For World Alzheimer’s Day on 21 September, Nagihan Ozsoy, a doctoral researcher working with Dr Mark Dallas in the Reading School of Pharmacy, explains the importance of her new research project on inflammation.
Every September, people come together from all walks of life to shine a light on Alzheimer’s disease and to break down barriers that persist around Alzheimer’s disease and all types of dementia. At the University of Reading we are doing our bit to unravel the mysteries that surround the changes that occur in individuals’ brains leading to a diagnosis of dementia.
There are 10 million new cases of dementia globally each year. This works out at one new case every 3.2 seconds. There is still no way to stop the progression of the disease, though there are some treatments to reduce symptoms.
We know that there are specific misfolded proteins implicated in the onset of dementia and scientists have been working to unpick how these proteins become misfolded in order to develop new medicine. However, this is not the whole story. I am interested in a process called inflammation, which can be a force for both good and evil. We know inflammation is important in Alzheimer’s disease, and research indicates that inflammation could be an early warning sign for the nerve cell death that characterises the disease.
In the brain, one of the cell types that control inflammation is microglia. Microglia are highly specialised brain cells that are central to maintaining a healthy brain. These cells can be thought of as guardians of the brain, providing 24/7 surveillance, looking out for intruders. Once an intruder is detected, they set out to engage with and destroy it using their cellular armoury. In healthy brains microglia keep pace with intruders, but it is thought that in disease states these cells become overrun. When this happens, microglia become part of the problem and so examining ways to reset microglia is of interest to dementia researchers.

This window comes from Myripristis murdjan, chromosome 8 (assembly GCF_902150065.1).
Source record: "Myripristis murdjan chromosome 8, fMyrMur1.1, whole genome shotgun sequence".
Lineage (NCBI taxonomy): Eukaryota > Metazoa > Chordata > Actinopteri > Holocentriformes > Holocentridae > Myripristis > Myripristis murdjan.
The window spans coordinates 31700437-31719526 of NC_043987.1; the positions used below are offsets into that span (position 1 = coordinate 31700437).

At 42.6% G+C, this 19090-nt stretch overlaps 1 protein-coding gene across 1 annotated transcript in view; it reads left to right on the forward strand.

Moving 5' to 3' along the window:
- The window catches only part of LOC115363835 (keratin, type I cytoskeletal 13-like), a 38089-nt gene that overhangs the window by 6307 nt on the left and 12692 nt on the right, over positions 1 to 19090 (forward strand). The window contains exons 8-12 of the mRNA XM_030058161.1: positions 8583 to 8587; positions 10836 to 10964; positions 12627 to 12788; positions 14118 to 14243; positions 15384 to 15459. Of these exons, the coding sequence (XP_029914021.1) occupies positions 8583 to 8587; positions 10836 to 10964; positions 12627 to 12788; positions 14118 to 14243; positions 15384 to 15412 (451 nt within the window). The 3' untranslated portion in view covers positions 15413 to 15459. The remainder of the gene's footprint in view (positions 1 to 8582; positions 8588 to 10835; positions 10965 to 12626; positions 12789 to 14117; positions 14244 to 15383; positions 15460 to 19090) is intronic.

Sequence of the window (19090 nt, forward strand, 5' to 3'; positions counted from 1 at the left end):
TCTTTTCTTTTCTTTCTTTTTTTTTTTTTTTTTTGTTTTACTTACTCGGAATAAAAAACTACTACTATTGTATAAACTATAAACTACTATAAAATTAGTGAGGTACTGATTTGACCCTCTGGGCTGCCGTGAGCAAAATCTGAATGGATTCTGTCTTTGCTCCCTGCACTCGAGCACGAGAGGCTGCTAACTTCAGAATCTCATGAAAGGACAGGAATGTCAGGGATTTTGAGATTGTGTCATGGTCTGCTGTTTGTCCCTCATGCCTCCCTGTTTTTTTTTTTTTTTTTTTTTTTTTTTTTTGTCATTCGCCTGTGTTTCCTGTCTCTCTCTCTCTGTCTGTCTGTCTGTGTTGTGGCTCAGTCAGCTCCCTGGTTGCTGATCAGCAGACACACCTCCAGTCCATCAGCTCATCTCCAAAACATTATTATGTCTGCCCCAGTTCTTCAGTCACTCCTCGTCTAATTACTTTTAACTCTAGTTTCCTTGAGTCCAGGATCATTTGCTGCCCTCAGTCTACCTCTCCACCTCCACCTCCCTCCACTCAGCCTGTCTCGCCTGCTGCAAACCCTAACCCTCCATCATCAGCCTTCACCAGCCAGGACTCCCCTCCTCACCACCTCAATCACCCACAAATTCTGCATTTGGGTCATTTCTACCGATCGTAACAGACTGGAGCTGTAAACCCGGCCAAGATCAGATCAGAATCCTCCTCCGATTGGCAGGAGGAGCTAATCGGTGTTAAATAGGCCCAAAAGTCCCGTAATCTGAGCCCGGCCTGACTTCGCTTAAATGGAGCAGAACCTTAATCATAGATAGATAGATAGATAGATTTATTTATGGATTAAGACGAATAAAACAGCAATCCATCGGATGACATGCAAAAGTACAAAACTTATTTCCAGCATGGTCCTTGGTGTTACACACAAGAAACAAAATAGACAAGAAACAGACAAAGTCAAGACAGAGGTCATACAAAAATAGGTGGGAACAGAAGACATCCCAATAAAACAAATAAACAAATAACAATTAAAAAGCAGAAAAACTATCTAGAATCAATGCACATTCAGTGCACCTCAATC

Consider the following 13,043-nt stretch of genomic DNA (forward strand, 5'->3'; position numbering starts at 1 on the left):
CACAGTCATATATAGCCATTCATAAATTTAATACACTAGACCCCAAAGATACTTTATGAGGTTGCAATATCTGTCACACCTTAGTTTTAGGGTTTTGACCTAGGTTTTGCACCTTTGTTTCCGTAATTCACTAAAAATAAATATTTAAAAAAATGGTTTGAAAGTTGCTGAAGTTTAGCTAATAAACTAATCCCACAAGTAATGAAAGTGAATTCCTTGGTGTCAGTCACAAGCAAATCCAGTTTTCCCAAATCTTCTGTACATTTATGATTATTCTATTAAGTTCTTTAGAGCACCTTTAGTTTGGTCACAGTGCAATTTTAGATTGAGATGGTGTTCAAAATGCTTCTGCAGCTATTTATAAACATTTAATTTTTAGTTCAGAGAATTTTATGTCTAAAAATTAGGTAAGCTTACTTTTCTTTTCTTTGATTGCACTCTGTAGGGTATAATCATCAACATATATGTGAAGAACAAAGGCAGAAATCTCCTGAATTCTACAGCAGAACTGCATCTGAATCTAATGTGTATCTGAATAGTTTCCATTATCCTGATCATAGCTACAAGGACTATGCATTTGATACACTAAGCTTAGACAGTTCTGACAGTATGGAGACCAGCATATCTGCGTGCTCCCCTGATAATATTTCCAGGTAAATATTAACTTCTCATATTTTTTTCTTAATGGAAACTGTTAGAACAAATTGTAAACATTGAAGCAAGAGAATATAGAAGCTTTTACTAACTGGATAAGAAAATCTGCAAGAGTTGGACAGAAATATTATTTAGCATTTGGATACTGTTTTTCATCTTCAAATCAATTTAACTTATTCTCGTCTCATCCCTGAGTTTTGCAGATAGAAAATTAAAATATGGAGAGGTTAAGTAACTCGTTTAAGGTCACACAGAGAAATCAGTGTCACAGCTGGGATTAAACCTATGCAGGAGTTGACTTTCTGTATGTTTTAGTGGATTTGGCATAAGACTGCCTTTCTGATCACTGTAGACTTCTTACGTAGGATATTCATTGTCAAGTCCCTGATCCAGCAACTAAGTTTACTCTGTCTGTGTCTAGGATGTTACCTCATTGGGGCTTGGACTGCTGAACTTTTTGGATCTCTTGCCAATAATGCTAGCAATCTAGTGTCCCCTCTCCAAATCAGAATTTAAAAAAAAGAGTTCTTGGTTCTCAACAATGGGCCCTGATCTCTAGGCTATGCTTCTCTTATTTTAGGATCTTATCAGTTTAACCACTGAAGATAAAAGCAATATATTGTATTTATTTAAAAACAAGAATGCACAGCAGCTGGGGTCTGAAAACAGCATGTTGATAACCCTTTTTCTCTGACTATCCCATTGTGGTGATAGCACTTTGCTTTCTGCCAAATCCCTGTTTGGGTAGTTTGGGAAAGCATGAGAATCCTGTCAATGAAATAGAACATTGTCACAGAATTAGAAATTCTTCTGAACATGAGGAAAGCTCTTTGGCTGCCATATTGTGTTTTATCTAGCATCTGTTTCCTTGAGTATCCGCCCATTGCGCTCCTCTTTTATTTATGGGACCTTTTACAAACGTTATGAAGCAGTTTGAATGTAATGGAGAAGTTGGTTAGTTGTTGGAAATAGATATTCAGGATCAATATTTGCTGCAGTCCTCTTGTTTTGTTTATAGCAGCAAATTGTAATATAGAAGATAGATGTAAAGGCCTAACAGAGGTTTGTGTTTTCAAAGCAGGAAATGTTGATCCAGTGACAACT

Microglia respond to inflammation by making clusters of proteins, named inflammasomes. These inflammasomes act as control centres within microglia to mount responses that can regulate inflammation. These control centres become hyperactive in Alzheimer’s disease, so inhibiting them is seen as a valid target for new dementia drugs. However, we don’t know yet if inflammation initiates disease onset or is a result of the disease. What we do know is that microglia are key players in this process and so more research, like my PhD, is needed to understand Alzheimer’s disease from every angle and reach more precise and effective treatments.
My PhD investigates inflammasome activity in microglia, with the hope of providing new targets for drug discovery. I am interested in how the external environment controls inflammasome activity, so I am exposing microglia cells to different conditions to replicate what might occur in disease states to see how the cells respond. This gives me an indication of how and when I should intervene to afford protection, not only to microglia but the other cell types in the brain. I am excited to be at the start of research which will hopefully add another piece to the Alzheimer’s disease jigsaw for those living with dementia now and those who will live with it in the future.